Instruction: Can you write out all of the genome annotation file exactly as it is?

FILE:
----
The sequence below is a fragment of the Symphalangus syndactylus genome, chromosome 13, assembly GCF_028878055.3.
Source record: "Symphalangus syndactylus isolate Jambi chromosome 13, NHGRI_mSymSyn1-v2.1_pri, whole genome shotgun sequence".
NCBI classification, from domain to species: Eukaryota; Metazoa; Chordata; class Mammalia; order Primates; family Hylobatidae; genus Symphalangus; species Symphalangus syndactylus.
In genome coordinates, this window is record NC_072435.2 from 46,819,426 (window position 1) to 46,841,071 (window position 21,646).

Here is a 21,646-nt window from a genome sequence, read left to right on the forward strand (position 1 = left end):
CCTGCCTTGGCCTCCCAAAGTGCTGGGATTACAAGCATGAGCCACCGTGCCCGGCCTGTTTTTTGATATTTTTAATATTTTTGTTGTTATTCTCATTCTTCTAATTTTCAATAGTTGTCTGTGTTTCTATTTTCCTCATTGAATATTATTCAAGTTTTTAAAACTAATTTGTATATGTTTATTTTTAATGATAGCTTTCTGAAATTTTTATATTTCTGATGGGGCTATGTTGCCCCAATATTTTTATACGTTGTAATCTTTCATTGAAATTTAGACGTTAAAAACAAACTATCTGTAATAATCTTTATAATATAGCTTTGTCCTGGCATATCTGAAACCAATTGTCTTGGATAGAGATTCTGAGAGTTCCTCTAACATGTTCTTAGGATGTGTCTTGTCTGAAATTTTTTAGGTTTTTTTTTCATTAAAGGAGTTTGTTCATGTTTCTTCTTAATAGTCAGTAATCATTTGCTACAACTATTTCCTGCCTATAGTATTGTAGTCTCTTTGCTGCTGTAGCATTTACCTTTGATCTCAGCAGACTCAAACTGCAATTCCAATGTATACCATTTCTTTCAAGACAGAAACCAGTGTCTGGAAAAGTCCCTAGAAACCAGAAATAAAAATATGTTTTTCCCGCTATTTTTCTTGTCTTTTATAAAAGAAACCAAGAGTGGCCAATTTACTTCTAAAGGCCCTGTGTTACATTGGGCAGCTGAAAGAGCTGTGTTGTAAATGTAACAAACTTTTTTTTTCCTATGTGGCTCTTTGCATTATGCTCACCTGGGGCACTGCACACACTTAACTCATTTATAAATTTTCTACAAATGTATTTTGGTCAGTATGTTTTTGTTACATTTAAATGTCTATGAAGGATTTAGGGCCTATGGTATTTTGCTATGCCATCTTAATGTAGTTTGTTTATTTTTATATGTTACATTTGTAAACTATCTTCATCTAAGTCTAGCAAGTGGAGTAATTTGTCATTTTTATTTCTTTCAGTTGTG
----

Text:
The sequence below is a fragment of the Symphalangus syndactylus genome, chromosome 13, assembly GCF_028878055.3.
Source record: "Symphalangus syndactylus isolate Jambi chromosome 13, NHGRI_mSymSyn1-v2.1_pri, whole genome shotgun sequence".
NCBI classification, from domain to species: Eukaryota; Metazoa; Chordata; class Mammalia; order Primates; family Hylobatidae; genus Symphalangus; species Symphalangus syndactylus.
In genome coordinates, this window is record NC_072435.2 from 46,819,426 (window position 1) to 46,841,071 (window position 21,646).

Here is a 21,646-nt window from a genome sequence, read left to right on the forward strand (position 1 = left end):
CCTGCCTTGGCCTCCCAAAGTGCTGGGATTACAAGCATGAGCCACCGTGCCCGGCCTGTTTTTTGATATTTTTAATATTTTTGTTGTTATTCTCATTCTTCTAATTTTCAATAGTTGTCTGTGTTTCTATTTTCCTCATTGAATATTATTCAAGTTTTTAAAACTAATTTGTATATGTTTATTTTTAATGATAGCTTTCTGAAATTTTTATATTTCTGATGGGGCTATGTTGCCCCAATATTTTTATACGTTGTAATCTTTCATTGAAATTTAGACGTTAAAAACAAACTATCTGTAATAATCTTTATAATATAGCTTTGTCCTGGCATATCTGAAACCAATTGTCTTGGATAGAGATTCTGAGAGTTCCTCTAACATGTTCTTAGGATGTGTCTTGTCTGAAATTTTTTAGGTTTTTTTTTCATTAAAGGAGTTTGTTCATGTTTCTTCTTAATAGTCAGTAATCATTTGCTACAACTATTTCCTGCCTATAGTATTGTAGTCTCTTTGCTGCTGTAGCATTTACCTTTGATCTCAGCAGACTCAAACTGCAATTCCAATGTATACCATTTCTTTCAAGACAGAAACCAGTGTCTGGAAAAGTCCCTAGAAACCAGAAATAAAAATATGTTTTTCCCGCTATTTTTCTTGTCTTTTATAAAAGAAACCAAGAGTGGCCAATTTACTTCTAAAGGCCCTGTGTTACATTGGGCAGCTGAAAGAGCTGTGTTGTAAATGTAACAAACTTTTTTTTTCCTATGTGGCTCTTTGCATTATGCTCACCTGGGGCACTGCACACACTTAACTCATTTATAAATTTTCTACAAATGTATTTTGGTCAGTATGTTTTTGTTACATTTAAATGTCTATGAAGGATTTAGGGCCTATGGTATTTTGCTATGCCATCTTAATGTAGTTTGTTTATTTTTATATGTTACATTTGTAAACTATCTTCATCTAAGTCTAGCAAGTGGAGTAATTTGTCATTTTTATTTCTTTCAGTTGTG